Everybody’s `exclusive’ Skyfall video

On Aug. 16, the U.K. Telegraph (with a time stamp of 12:58 p.m. BST) said it had a Skyfall exclusive, a video featuring star Daniel Craig and director Sam Mendes. You can CLICK HERE to see how the Telegraph presented the video.

Later in the day, 11:10 a.m. New York time to be precise, the U.S.-based Huffington Post Web site said it had this video exclusively. You can CLICK HERE to see the Huffington Post’s presentation.

Meanwhile, the official 007 Web site also put the video up. You can CLICK HERE to see that.

Finally, the official Web site also put it up on YouTube, where you can view it non-exclusively below. Mendes and Craig talk about filming in London. It’s OK but not nearly as elaborate as the maneuvering to claim being exclusive.

Ben Hecht’s Casino Royale

Yet another chapter in the saga of Casino Royale‘s journey from the page to the screen has been uncovered.

Ben Hecht

From 1954’s TV adaptation to 1967’s comedy aberration to 2006’s triumphal Eon series entry, Ian Fleming’s first James Bond novel has been kicking around Hollywood from almost the time of its initial publication. (HMSS’s Bill Koenig has previously written about Howard Hawks having considered filming it.) Now, Jeremy Duns reports in today’s The Telegraph that no less than Ben Hecht, “the Shakespeare of Hollywood,” had taken several swings at adapting the problematic novel for the big screen.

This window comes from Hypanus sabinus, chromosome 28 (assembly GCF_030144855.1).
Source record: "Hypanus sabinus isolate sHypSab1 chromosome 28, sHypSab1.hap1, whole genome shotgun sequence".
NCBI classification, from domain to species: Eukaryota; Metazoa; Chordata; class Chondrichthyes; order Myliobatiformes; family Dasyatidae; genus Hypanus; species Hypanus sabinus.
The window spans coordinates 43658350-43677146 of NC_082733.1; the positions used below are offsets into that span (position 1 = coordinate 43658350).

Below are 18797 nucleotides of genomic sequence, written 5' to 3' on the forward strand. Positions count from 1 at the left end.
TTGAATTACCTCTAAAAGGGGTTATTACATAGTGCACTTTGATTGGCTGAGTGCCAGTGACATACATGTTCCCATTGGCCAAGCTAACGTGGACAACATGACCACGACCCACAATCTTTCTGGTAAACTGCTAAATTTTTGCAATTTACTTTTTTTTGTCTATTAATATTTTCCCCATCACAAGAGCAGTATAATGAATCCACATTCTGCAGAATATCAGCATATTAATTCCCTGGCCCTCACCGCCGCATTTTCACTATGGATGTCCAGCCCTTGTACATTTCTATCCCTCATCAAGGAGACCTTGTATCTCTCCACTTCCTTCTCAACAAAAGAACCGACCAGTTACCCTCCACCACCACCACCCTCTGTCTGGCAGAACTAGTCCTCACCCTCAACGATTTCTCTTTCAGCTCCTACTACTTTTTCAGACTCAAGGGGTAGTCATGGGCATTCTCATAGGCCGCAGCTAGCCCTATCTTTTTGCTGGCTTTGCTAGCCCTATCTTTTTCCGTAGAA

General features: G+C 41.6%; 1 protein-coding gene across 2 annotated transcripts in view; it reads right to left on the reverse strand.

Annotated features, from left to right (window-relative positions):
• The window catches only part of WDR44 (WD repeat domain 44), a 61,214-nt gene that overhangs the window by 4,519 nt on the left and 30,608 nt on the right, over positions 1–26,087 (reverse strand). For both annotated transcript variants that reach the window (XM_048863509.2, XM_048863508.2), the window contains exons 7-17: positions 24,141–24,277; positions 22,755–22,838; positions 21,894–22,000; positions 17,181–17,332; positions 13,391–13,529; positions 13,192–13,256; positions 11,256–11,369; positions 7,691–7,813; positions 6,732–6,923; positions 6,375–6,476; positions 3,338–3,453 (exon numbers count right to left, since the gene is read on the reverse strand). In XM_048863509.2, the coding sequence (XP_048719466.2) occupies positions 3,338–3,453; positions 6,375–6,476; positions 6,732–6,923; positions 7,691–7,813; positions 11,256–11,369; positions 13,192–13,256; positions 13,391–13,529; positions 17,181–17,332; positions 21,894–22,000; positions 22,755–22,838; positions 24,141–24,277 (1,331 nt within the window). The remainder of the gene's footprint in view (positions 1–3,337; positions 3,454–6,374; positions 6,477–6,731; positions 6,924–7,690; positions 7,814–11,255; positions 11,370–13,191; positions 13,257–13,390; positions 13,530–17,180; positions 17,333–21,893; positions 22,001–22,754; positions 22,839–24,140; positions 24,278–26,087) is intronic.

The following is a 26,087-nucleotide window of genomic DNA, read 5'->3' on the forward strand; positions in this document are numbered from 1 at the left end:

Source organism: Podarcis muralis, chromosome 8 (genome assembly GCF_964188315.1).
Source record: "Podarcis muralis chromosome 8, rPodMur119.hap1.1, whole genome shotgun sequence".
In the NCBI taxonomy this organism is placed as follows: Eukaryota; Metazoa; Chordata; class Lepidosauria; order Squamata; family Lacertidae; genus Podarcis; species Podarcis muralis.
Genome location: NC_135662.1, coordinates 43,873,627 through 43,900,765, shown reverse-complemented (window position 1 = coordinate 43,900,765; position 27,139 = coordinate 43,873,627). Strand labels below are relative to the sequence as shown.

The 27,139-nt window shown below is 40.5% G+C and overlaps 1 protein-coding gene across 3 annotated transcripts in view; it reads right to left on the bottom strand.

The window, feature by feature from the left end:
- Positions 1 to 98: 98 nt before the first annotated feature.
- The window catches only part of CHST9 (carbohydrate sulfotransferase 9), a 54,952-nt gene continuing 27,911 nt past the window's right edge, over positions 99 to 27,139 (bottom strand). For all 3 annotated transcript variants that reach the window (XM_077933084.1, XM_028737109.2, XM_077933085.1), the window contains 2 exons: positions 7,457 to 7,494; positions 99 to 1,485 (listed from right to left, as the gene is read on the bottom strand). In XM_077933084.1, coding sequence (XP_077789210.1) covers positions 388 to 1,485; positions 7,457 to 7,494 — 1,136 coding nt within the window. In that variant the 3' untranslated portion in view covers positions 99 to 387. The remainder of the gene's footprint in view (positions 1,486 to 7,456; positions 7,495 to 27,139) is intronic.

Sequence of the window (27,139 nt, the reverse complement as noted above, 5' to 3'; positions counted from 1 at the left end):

In 1954, producer and director Gregory Ratoff bought a six-month option, and the next year purchased outright, the film rights to 007’s first adventure. In 1956, it was announced that 20th Century Fox would release Ratoff’s production, scripted by a “noted scenarist.” Ratoff’s death in 1960 eventually led to the CR screen rights going to Charles Feldman, who eventually turned to Ben Hecht to write a screenplay. Hecht is best known to film fans as the writer of Alfred Hitchcock’s Spellbound and Notorious, and Howard Hawks’ The Front Page and Scarface. Hecht would eventually write four scripts of varying faithfulness to the Fleming novel — a couple of which seemed to be attempts to shoehorn the film into the Broccoli & Saltzman Eon James Bond series!

Duns’ story, Casino Royale: discovering the lost script, is a must-read for James Bond fans, movie fans, and students of the history of cinema. You’ll be amazed and intrigued (and perhaps a little regretful that it never came to pass).

Telegraph publishes extended version of its Ben Hecht/Casino Royale story

The U.K.-based Telegraph newspaper today published an extended online version of its story by Jeremy Duns about screenwriter Ben Hecht’s 1960s scripts for Casino Royale.

You can read THE ENTIRE ARTICLE BY CLICKING HERE. What follows are a couple of excerpts.

Duns on what he discovered when he went to the Newberry Library in Chicago, where Hecht’s papers are kept:

To my amazement, I found that Hecht not only contributed to Casino Royale, but produced several complete drafts, and that much of the material survived. …Hecht adapted Ian Fleming’s first novel as a straight Bond adventure…The folders contain material from five screenplays, four of which are by Hecht. An early near-complete script from 1957 is a faithful adaptation of the novel in many ways but for one crucial element: James Bond isn’t in it. Instead of the suave but ruthless British agent, the hero is Lucky Fortunato, a rich, wisecracking American gangster who is an expert poker player…it seems likely (producer Charles K.) Feldman sent this script to Hecht as a starting point to see what he could do with it.